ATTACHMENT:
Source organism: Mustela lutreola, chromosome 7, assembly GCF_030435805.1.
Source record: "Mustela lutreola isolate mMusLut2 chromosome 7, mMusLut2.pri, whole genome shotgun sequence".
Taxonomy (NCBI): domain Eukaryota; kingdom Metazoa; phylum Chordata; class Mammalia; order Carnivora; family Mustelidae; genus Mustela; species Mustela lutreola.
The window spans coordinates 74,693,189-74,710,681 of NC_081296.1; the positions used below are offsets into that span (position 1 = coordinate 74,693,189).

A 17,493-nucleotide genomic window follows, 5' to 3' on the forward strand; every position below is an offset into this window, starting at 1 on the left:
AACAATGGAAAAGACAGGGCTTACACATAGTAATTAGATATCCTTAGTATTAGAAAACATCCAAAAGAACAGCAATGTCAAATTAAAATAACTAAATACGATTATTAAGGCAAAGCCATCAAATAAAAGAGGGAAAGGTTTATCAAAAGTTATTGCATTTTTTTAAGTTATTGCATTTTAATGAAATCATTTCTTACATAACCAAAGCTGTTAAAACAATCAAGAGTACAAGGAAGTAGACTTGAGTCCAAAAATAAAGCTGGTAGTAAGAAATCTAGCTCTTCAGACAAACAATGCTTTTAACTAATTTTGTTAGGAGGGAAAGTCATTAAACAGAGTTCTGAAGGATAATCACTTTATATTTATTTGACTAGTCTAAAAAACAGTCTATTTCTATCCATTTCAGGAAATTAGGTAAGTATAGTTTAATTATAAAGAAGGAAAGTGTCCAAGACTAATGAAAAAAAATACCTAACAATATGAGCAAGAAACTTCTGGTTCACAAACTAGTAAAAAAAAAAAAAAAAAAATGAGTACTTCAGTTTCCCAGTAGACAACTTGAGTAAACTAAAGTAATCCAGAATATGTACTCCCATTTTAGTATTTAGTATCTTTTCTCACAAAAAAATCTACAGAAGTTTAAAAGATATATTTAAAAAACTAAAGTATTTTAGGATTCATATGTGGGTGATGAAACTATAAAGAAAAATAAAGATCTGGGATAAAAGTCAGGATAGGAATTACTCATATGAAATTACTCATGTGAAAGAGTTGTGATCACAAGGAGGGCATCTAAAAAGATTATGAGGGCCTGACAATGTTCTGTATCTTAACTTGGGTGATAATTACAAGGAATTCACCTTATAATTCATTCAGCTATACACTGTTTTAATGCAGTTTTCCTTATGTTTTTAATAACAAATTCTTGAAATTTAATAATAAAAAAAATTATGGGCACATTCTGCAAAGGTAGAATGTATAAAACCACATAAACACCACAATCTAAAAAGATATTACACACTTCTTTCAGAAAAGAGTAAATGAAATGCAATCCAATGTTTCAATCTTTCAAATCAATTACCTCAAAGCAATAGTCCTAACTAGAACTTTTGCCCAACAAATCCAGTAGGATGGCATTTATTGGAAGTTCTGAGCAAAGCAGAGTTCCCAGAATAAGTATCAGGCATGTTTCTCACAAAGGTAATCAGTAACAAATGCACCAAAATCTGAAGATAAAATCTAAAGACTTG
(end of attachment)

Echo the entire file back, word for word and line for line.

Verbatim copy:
Source organism: Mustela lutreola, chromosome 7, assembly GCF_030435805.1.
Source record: "Mustela lutreola isolate mMusLut2 chromosome 7, mMusLut2.pri, whole genome shotgun sequence".
Taxonomy (NCBI): domain Eukaryota; kingdom Metazoa; phylum Chordata; class Mammalia; order Carnivora; family Mustelidae; genus Mustela; species Mustela lutreola.
The window spans coordinates 74,693,189-74,710,681 of NC_081296.1; the positions used below are offsets into that span (position 1 = coordinate 74,693,189).

A 17,493-nucleotide genomic window follows, 5' to 3' on the forward strand; every position below is an offset into this window, starting at 1 on the left:
AACAATGGAAAAGACAGGGCTTACACATAGTAATTAGATATCCTTAGTATTAGAAAACATCCAAAAGAACAGCAATGTCAAATTAAAATAACTAAATACGATTATTAAGGCAAAGCCATCAAATAAAAGAGGGAAAGGTTTATCAAAAGTTATTGCATTTTTTTAAGTTATTGCATTTTAATGAAATCATTTCTTACATAACCAAAGCTGTTAAAACAATCAAGAGTACAAGGAAGTAGACTTGAGTCCAAAAATAAAGCTGGTAGTAAGAAATCTAGCTCTTCAGACAAACAATGCTTTTAACTAATTTTGTTAGGAGGGAAAGTCATTAAACAGAGTTCTGAAGGATAATCACTTTATATTTATTTGACTAGTCTAAAAAACAGTCTATTTCTATCCATTTCAGGAAATTAGGTAAGTATAGTTTAATTATAAAGAAGGAAAGTGTCCAAGACTAATGAAAAAAAATACCTAACAATATGAGCAAGAAACTTCTGGTTCACAAACTAGTAAAAAAAAAAAAAAAAAAATGAGTACTTCAGTTTCCCAGTAGACAACTTGAGTAAACTAAAGTAATCCAGAATATGTACTCCCATTTTAGTATTTAGTATCTTTTCTCACAAAAAAATCTACAGAAGTTTAAAAGATATATTTAAAAAACTAAAGTATTTTAGGATTCATATGTGGGTGATGAAACTATAAAGAAAAATAAAGATCTGGGATAAAAGTCAGGATAGGAATTACTCATATGAAATTACTCATGTGAAAGAGTTGTGATCACAAGGAGGGCATCTAAAAAGATTATGAGGGCCTGACAATGTTCTGTATCTTAACTTGGGTGATAATTACAAGGAATTCACCTTATAATTCATTCAGCTATACACTGTTTTAATGCAGTTTTCCTTATGTTTTTAATAACAAATTCTTGAAATTTAATAATAAAAAAAATTATGGGCACATTCTGCAAAGGTAGAATGTATAAAACCACATAAACACCACAATCTAAAAAGATATTACACACTTCTTTCAGAAAAGAGTAAATGAAATGCAATCCAATGTTTCAATCTTTCAAATCAATTACCTCAAAGCAATAGTCCTAACTAGAACTTTTGCCCAACAAATCCAGTAGGATGGCATTTATTGGAAGTTCTGAGCAAAGCAGAGTTCCCAGAATAAGTATCAGGCATGTTTCTCACAAAGGTAATCAGTAACAAATGCACCAAAATCTGAAGATAAAATCTAAAGACTTG